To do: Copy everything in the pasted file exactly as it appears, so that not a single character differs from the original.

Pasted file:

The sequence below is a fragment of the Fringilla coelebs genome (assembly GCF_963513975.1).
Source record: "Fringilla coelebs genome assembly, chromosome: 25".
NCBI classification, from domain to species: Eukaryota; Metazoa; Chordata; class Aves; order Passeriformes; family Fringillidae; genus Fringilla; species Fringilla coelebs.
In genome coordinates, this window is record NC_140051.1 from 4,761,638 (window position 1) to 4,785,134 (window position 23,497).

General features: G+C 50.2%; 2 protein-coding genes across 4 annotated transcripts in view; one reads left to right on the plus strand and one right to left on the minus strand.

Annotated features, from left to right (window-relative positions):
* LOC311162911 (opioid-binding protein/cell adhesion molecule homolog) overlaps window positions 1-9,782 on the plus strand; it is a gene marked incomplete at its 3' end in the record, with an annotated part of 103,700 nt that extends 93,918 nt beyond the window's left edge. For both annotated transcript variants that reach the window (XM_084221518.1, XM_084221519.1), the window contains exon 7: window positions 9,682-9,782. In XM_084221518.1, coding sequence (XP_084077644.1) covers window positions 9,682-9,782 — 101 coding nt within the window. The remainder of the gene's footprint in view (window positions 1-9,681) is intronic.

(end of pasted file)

The sequence below is a fragment of the Fringilla coelebs genome (assembly GCF_963513975.1).
Source record: "Fringilla coelebs genome assembly, chromosome: 25".
NCBI classification, from domain to species: Eukaryota; Metazoa; Chordata; class Aves; order Passeriformes; family Fringillidae; genus Fringilla; species Fringilla coelebs.
In genome coordinates, this window is record NC_140051.1 from 4,761,638 (window position 1) to 4,785,134 (window position 23,497).

General features: G+C 50.2%; 2 protein-coding genes across 4 annotated transcripts in view; one reads left to right on the plus strand and one right to left on the minus strand.

Annotated features, from left to right (window-relative positions):
* LOC311162911 (opioid-binding protein/cell adhesion molecule homolog) overlaps window positions 1-9,782 on the plus strand; it is a gene marked incomplete at its 3' end in the record, with an annotated part of 103,700 nt that extends 93,918 nt beyond the window's left edge. For both annotated transcript variants that reach the window (XM_084221518.1, XM_084221519.1), the window contains exon 7: window positions 9,682-9,782. In XM_084221518.1, coding sequence (XP_084077644.1) covers window positions 9,682-9,782 — 101 coding nt within the window. The remainder of the gene's footprint in view (window positions 1-9,681) is intronic.